‘Nuclear’ Nominations Aftermath Slows Senate to Crawl
Just how many of President Barack Obama’s nominees will get confirmed this year? If last week is any indication, the answer may depend on whether Democrats once again employ the “nuclear” option to effectively change the Senate’s rules.
Senate Majority Leader Harry Reid made a big deal last week about scheduling nomination votes on the Friday before recess, but with senators in both parties eager to jet out of town, the Nevada Democrat was forced to punt.
“We are slogging through these nominations,” Reid said April 10 on the Senate floor. “It is kind of slow because of the inordinate amount of time that we are caused to eat up.”
Reid pondered on the floor whether he should have gone even further on rules changes last year, given the Republican slow-walking of nominations whose confirmations have become a fait accompli, and he lamented that a minimum wage debate he hoped to have on the Senate floor before the break was delayed as a result. In November, the majority leader and his fellow Democrats detonated the so-called nuclear option to prevent the minority from blocking executive and most judicial nominations. But Democrats didn’t limit the debate time allowed under the rules on nominations — with Republicans in some cases entitled to up to 30 hours per nomination.
“I might say many of these nominees would have been confirmed last December had we not experienced this event perpetrated by the majority in a heavy-handed attempt to alter the balance, to change the nature of the Senate with a simple majority,” Senate Minority Leader Mitch McConnell, R-Ky., said on the floor. “It was an unfortunate decision, but those kinds of decisions have consequences. And all we have done here is exercise … the rights that senators have under the rules of the Senate.
“If the majority leader doesn’t like the way the Senate is working, I would recommend that he change his behavior,” McConnell continued.
Or, Reid could effectively change the rules again.
Senate Democratic aides said it’s unclear whether there are enough votes to use the nuclear option a second time to limit the post-cloture time — yet.
“What you will have again is a slow building up of these violations of the comity of the Senate,” one aide said. “And you’ll have, if it continues, the momentum again to make another rules change.”
The aide said Democrats’ options range from eliminating post-cloture time to requiring a talking filibuster once cloture is invoked on nominations.
Post-cloture time wasn’t really discussed back when Democrats were gearing up to go “nuclear.”
“The goal was to make it so that if we went through all this trouble and took all this floor time people would be confirmed,” one aide said.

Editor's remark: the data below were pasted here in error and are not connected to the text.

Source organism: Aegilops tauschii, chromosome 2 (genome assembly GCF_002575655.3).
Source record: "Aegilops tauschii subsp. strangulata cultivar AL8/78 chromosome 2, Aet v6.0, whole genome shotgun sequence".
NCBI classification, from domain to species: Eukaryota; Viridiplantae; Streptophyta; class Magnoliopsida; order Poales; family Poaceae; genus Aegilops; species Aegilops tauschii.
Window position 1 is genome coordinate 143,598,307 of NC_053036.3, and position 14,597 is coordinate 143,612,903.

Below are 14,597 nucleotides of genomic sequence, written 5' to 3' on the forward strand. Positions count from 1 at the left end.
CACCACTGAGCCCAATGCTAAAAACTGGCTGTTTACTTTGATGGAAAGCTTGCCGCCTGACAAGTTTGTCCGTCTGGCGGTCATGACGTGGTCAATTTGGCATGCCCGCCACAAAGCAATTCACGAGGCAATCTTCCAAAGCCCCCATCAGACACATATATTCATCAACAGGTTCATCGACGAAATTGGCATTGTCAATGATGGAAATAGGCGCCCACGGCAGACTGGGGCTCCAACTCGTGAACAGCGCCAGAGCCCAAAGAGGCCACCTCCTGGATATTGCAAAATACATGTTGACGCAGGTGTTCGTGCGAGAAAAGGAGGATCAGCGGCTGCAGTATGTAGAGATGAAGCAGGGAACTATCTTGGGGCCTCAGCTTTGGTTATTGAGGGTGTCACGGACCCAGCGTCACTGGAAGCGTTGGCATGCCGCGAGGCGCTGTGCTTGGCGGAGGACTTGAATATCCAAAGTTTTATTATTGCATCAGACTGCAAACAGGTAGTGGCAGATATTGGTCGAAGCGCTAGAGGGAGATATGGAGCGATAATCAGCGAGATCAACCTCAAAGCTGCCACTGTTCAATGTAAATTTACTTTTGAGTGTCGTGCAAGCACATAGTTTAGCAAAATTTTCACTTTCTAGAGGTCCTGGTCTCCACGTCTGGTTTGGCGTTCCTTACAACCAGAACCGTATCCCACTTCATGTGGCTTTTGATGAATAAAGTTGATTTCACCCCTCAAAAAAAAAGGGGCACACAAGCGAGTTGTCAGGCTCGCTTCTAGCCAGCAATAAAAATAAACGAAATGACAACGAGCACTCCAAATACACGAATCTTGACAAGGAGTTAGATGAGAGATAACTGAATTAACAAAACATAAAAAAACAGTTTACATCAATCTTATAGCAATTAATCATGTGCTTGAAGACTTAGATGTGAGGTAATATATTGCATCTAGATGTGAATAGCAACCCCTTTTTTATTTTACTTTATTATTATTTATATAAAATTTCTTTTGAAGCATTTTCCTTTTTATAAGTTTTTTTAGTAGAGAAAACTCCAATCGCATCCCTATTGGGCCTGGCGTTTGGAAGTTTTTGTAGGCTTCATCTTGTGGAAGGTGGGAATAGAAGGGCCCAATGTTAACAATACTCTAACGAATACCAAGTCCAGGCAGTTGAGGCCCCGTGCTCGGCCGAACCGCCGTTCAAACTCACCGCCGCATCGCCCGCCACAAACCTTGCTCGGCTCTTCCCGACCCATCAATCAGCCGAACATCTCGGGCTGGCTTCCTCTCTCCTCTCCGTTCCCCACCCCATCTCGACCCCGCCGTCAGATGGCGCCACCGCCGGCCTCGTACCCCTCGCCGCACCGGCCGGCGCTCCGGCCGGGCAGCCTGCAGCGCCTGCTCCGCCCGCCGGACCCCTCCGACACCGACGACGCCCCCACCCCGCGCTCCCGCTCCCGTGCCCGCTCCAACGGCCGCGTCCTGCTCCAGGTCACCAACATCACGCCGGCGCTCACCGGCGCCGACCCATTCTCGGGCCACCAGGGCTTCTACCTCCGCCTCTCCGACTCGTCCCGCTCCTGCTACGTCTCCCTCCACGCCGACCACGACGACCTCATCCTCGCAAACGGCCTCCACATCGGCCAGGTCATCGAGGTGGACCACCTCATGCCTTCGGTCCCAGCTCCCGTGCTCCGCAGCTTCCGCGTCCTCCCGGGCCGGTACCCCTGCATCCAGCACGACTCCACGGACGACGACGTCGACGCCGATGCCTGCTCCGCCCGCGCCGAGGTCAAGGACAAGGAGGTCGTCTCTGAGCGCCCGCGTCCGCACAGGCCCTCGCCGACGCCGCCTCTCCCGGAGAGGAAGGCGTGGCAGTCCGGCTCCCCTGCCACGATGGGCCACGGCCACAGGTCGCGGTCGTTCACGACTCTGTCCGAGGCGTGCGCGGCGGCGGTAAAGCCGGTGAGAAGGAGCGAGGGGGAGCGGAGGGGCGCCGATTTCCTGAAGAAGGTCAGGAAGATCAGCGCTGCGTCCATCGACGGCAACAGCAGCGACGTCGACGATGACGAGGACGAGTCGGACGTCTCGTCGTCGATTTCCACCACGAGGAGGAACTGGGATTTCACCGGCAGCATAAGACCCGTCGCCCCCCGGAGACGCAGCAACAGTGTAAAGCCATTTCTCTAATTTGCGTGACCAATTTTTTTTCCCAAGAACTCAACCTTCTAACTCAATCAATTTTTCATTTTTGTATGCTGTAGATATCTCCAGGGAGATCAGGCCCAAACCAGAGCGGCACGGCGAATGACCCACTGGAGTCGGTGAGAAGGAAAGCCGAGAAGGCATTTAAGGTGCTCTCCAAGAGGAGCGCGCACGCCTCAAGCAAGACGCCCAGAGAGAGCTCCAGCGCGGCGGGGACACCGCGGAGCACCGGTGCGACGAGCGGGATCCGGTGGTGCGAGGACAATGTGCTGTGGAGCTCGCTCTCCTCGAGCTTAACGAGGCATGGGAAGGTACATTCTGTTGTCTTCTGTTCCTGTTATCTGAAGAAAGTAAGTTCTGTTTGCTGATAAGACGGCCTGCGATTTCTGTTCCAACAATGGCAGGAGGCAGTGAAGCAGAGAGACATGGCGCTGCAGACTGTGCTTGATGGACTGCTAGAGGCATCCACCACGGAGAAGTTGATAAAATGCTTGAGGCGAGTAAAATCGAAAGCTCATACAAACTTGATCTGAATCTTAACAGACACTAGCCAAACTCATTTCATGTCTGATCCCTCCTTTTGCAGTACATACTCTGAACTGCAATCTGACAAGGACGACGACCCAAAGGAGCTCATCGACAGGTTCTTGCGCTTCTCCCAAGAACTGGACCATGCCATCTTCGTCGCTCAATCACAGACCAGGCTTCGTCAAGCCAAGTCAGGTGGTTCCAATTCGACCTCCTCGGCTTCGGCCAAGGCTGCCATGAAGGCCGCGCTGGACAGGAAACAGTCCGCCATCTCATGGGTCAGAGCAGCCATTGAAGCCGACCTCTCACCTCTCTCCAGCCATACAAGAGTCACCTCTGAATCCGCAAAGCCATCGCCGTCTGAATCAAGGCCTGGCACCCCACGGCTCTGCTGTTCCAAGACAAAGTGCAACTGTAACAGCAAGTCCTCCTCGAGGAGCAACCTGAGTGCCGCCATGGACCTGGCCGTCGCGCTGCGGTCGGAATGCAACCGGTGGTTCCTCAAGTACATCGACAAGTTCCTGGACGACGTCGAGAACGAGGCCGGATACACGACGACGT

There’s also the likelihood that Republicans would shift to other retaliatory tactics, such as limiting the time committees can meet.
Delaying tactics take on extra power in an election year because any business that can’t get done efficiently is likely to be kicked over into a post-election session — where the dynamics may be very different because of the election’s outcome.
Democrats, should they lose the majority, would likely face a choice — cut loose some nominations given the limited time available or eliminate post-cloture time to slam through nominations before a Republican holds the gavel.
Another Democratic aide said Republicans appear to be using a playbook of calibrated obstruction strategy aimed at mucking up the schedule but not so much that Democrats would go nuclear again.
It’s clear Democrats and the White House have successes from going “nuclear” despite the trouble, including filling three seats on the U.S. Court of Appeals for the District of Columbia Circuit and confirming Labor Secretary Thomas E. Perez and naming ex-Rep. Melvin Watt to head the Federal Housing Finance Agency. None of those nominations received 60 votes and presumably would have been blocked without the rules change.
A Republican aide said any talk of further changes to the nominations process belies concerns Democrats have over keeping their majority.
“They look desperate,” the GOP aide said. “Desperate to do what they could ahead of what many observers say will be a very difficult election day for Senate Democrats.”
The aide also suggested that the new simple majority hurdle for nominations has exposed rifts among Democrats.
One case in point was the nomination of Debo P. Adegbile, who was nominated to head the Department of Justice’s civil rights division. Eight Senate Democrats voted against Adegbile after groups such as the Fraternal Order of Police came out against the nomination over his participation in the legal defense of convicted cop-killer Mumia Abu-Jamal.
“The check on executive power is gone,” the aide said of the nuclear option. “Now the administration is only expected to court the most partisan block of Democrats they can find.”
A new book on the filibuster, “The Senate Syndrome” by Steven S. Smith of Washington University in St. Louis, suggests the current balancing act isn’t a long-term answer.
“The compromising reformers’ search for a new balance between majority rule and supermajority cloture is likely to fail,” Smith wrote.
“Most recent reformers … are not very specific about the place in history to which they would like to see the Senate practices restored. Many of them point to the mid-twentieth century, when filibusters were rare and seemed to be reserved for the most important issues. This wish reflects self-deception or ignorance,” Smith wrote. “Liberals of that era were at least as agitated as today’s reformers about how parliamentary procedure was used to block action on their legislation.”